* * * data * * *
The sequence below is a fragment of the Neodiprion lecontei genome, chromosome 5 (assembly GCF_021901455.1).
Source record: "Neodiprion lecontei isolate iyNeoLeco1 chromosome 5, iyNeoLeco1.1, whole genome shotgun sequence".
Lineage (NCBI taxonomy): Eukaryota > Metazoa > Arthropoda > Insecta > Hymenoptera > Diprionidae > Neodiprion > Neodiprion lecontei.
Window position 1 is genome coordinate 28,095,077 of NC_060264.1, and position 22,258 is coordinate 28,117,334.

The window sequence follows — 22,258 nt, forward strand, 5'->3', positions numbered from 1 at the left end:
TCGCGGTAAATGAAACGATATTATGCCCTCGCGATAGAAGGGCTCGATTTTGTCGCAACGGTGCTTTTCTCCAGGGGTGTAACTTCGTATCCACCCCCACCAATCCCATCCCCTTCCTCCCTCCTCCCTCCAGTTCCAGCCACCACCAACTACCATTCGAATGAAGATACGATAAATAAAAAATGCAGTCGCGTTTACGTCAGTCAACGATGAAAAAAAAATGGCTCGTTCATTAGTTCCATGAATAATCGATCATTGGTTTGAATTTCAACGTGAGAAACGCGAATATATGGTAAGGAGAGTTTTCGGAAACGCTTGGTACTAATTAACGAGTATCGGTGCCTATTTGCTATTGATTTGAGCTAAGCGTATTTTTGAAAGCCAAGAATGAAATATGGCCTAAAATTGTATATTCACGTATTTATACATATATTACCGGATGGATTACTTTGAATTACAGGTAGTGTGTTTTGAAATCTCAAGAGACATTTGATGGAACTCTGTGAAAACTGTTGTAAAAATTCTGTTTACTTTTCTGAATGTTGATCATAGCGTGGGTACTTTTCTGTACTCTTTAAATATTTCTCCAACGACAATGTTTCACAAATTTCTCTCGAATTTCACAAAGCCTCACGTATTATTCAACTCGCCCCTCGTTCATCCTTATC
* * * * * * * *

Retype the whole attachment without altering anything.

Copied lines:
The sequence below is a fragment of the Neodiprion lecontei genome, chromosome 5 (assembly GCF_021901455.1).
Source record: "Neodiprion lecontei isolate iyNeoLeco1 chromosome 5, iyNeoLeco1.1, whole genome shotgun sequence".
Lineage (NCBI taxonomy): Eukaryota > Metazoa > Arthropoda > Insecta > Hymenoptera > Diprionidae > Neodiprion > Neodiprion lecontei.
Window position 1 is genome coordinate 28,095,077 of NC_060264.1, and position 22,258 is coordinate 28,117,334.

The window sequence follows — 22,258 nt, forward strand, 5'->3', positions numbered from 1 at the left end:
TCGCGGTAAATGAAACGATATTATGCCCTCGCGATAGAAGGGCTCGATTTTGTCGCAACGGTGCTTTTCTCCAGGGGTGTAACTTCGTATCCACCCCCACCAATCCCATCCCCTTCCTCCCTCCTCCCTCCAGTTCCAGCCACCACCAACTACCATTCGAATGAAGATACGATAAATAAAAAATGCAGTCGCGTTTACGTCAGTCAACGATGAAAAAAAAATGGCTCGTTCATTAGTTCCATGAATAATCGATCATTGGTTTGAATTTCAACGTGAGAAACGCGAATATATGGTAAGGAGAGTTTTCGGAAACGCTTGGTACTAATTAACGAGTATCGGTGCCTATTTGCTATTGATTTGAGCTAAGCGTATTTTTGAAAGCCAAGAATGAAATATGGCCTAAAATTGTATATTCACGTATTTATACATATATTACCGGATGGATTACTTTGAATTACAGGTAGTGTGTTTTGAAATCTCAAGAGACATTTGATGGAACTCTGTGAAAACTGTTGTAAAAATTCTGTTTACTTTTCTGAATGTTGATCATAGCGTGGGTACTTTTCTGTACTCTTTAAATATTTCTCCAACGACAATGTTTCACAAATTTCTCTCGAATTTCACAAAGCCTCACGTATTATTCAACTCGCCCCTCGTTCATCCTTATC